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After conflicts and neglect, water and food crisis stare Balochistan in the face

The coal miners in Balochistan (Photo: IANS)

One of the most neglected areas in South Asia – Balochistan, is facing another tragedy – food insecurity. The UN says that five lakh people are facing a crisis of food insecurity while another 100,000 people need "immediate life-saving assistance due to severe drought-like conditions".

On Tuesday, the UN Office for the Coordination of Humanitarian Affairs (OCHA) said: "The dry spell and reduced water availability have destroyed crops and threaten livestock survival. Balochistan is also still reeling from the effects of multiple recent disasters, including a harsh winter, a locust infestation and the COVID-19 pandemic".

Balochistan is the largest province in Pakistan, occupying almost 40 per cent of its landmass with little population. The province, however, suffers from poverty, low human development indicators, economic exploitation as well as conflict. Strategically located, it borders Iran and Afghanistan while providing Pakistan a sea-face towards the Arabian Sea.

Geo-political analyst Mark Kinra told India Narrative: "Balochistan has arid to semi-arid climatic conditions where 72 per cent of the population lives in rural areas and is heavily dependent on agriculture. With 71 per cent of the population living in multidimensional poverty, harsh winter, locust invasion, covid and draught will further worsen the situation for an already deprived community".  

The Baloch people are not just fighting harsh climatic conditions. The resource-rich province is also being exploited by Pakistan along with China through a flurry of high-profile projects. Rich in mineral deposits, both China and Pakistan have been mining the Baloch land for gold, copper, iron and coal.

The local people, however, do not benefit from this exploitation of the natural resources as Islamabad and Beijing siphon it off.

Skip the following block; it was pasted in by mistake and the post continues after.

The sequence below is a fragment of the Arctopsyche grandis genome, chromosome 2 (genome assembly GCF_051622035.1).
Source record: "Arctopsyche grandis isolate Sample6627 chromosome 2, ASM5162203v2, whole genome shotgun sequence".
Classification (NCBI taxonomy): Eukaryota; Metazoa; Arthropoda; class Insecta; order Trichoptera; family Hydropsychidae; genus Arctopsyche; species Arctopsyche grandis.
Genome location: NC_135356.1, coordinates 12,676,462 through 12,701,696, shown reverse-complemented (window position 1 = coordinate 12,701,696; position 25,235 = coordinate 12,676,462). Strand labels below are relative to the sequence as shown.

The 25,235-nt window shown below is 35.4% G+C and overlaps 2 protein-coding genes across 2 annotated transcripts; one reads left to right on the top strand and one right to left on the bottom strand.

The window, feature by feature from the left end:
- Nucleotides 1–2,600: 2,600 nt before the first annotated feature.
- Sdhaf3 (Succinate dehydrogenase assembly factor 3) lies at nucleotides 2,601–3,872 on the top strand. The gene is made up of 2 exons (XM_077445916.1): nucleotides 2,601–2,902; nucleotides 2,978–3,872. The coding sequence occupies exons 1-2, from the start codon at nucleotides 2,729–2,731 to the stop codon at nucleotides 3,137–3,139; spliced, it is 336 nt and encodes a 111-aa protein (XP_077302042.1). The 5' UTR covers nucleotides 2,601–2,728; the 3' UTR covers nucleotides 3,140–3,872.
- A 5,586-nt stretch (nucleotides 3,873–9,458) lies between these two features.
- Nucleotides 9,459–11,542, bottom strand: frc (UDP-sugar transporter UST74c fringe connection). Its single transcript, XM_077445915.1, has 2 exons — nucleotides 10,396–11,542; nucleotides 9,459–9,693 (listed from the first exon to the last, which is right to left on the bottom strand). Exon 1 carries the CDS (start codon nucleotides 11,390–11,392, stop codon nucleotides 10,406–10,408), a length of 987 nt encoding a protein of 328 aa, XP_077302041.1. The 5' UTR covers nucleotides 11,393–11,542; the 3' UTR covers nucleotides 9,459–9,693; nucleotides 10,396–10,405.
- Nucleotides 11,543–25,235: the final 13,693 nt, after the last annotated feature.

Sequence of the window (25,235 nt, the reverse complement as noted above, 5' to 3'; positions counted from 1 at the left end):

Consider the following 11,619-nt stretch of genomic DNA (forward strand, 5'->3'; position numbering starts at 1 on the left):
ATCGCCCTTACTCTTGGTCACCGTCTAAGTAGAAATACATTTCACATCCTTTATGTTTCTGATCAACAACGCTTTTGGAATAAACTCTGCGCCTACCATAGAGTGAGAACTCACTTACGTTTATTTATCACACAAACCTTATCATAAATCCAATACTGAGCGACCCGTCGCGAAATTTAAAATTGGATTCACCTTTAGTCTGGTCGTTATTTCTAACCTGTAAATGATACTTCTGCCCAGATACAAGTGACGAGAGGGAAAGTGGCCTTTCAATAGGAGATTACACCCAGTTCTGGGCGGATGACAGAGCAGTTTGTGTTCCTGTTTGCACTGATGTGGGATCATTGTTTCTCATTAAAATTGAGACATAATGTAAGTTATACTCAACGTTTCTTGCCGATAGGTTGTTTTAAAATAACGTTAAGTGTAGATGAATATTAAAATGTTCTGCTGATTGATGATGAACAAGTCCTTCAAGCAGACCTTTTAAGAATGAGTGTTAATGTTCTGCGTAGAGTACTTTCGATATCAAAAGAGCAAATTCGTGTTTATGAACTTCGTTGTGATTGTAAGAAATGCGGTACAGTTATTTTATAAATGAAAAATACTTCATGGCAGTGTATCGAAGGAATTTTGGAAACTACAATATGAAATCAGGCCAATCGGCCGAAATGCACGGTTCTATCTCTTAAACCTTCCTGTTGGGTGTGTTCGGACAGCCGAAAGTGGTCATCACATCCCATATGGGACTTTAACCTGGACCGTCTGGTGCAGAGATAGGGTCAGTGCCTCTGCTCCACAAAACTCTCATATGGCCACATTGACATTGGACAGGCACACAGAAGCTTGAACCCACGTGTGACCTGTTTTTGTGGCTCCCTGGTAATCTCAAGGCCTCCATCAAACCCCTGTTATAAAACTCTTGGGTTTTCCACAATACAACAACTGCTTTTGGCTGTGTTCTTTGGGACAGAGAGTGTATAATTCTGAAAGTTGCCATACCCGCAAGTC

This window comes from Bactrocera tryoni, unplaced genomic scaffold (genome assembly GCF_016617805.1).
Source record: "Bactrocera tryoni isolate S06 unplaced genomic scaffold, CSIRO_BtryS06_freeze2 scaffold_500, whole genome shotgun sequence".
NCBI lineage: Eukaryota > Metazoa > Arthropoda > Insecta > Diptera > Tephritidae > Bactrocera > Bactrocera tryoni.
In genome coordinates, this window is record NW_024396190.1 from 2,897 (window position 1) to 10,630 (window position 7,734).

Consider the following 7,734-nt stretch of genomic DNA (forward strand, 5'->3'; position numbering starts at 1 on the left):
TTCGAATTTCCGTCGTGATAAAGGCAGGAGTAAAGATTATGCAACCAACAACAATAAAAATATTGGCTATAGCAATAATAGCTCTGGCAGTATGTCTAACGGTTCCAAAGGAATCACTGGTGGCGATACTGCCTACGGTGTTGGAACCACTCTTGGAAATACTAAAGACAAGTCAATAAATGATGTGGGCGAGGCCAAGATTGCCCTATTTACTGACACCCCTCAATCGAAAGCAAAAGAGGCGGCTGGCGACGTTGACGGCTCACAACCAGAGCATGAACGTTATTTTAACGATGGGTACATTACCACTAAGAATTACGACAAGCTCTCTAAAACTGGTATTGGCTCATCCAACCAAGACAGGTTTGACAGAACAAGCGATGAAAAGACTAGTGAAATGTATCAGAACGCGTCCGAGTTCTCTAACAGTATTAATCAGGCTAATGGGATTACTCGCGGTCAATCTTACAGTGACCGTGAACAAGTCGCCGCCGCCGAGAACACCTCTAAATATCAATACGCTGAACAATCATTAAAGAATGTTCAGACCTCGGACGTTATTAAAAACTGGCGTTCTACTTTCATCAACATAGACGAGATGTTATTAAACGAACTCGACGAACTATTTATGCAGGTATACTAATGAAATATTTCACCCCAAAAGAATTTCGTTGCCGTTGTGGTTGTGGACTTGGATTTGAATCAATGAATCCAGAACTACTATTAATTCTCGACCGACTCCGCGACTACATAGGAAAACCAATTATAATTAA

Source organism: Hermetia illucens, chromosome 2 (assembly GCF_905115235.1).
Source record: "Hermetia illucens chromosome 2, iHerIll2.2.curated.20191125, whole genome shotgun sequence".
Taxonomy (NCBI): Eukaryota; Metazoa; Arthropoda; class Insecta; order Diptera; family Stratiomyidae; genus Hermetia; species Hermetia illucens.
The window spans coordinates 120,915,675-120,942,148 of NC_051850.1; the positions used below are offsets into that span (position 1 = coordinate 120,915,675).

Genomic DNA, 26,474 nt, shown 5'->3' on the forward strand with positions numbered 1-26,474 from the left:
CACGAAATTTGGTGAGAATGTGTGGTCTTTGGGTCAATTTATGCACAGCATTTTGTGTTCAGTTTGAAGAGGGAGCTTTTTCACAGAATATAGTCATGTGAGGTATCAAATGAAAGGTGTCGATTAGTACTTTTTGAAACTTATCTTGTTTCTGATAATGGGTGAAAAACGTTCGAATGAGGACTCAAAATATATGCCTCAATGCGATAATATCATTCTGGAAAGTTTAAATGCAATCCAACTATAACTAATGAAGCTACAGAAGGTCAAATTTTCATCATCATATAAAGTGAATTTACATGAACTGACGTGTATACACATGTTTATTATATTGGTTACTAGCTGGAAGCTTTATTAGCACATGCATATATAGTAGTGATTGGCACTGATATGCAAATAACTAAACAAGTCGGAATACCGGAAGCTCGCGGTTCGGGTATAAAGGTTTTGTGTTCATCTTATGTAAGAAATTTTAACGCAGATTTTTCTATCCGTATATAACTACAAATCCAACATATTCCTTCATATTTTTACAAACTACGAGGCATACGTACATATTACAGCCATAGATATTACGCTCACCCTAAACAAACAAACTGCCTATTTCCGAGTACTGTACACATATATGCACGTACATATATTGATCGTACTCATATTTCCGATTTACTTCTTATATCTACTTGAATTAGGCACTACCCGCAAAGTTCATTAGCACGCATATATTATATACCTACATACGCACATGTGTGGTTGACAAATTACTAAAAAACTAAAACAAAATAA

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The other important joint project that has taken away the livelihoods of the Baloch is the Gwadar port. The strategically-located commercial and naval base has caused the displacement and disruption of tens of thousands of Baloch fishermen. Despite giving away their lands and also the coastline, the Baloch have not been adequately compensated. The fishermen have been protesting against both China and Pakistan for the loss of livelihood from the sea.

Kinra highlights that Gwadar, which is the hub for Chinese activity and is projected as the golden apple of China-Pakistan Economic Corridor's (CPEC) is facing water scarcity at extreme levels. "Recently Gwadar witnessed violent protests due to shortage of water and electricity. People are forced to call water tankers which costs about Rs 10,000 a month – more than the average salary of the local people".

He adds that currently, Gwadar requires 7.5 MGD of water of which Gwadar city manages to get only 1.5 MGD from the Akra Kaur Dam. "Though the China Overseas Ports Holding Co., has installed a reverse osmosis desalination plant which provides 1 MGD water, it is used within the Gwadar free zone itself".

The resource-rich province has fallen off the development charts not just because of its harsh terrain and climate but also because of the exploitative policies of the Pakistan government. With China joining the fray in exploiting the Baloch, livelihoods, food and water have become even more scarce.

The UN has launched livelihood projects with partners but due to low-levels of funding and uncertain weather conditions, the region will continue to remain affected. It has shared a grim weather forecast and has predicted that drought-like conditions will continue.

"Low rainfall during October 2020 to May 2021 has created severe drought-like conditions in parts of Balochistan province with six of the 12 central and southern districts being severely affected. It is forecasted that drought-like conditions will continue in the affected districts until the end of the year", says the UN.  

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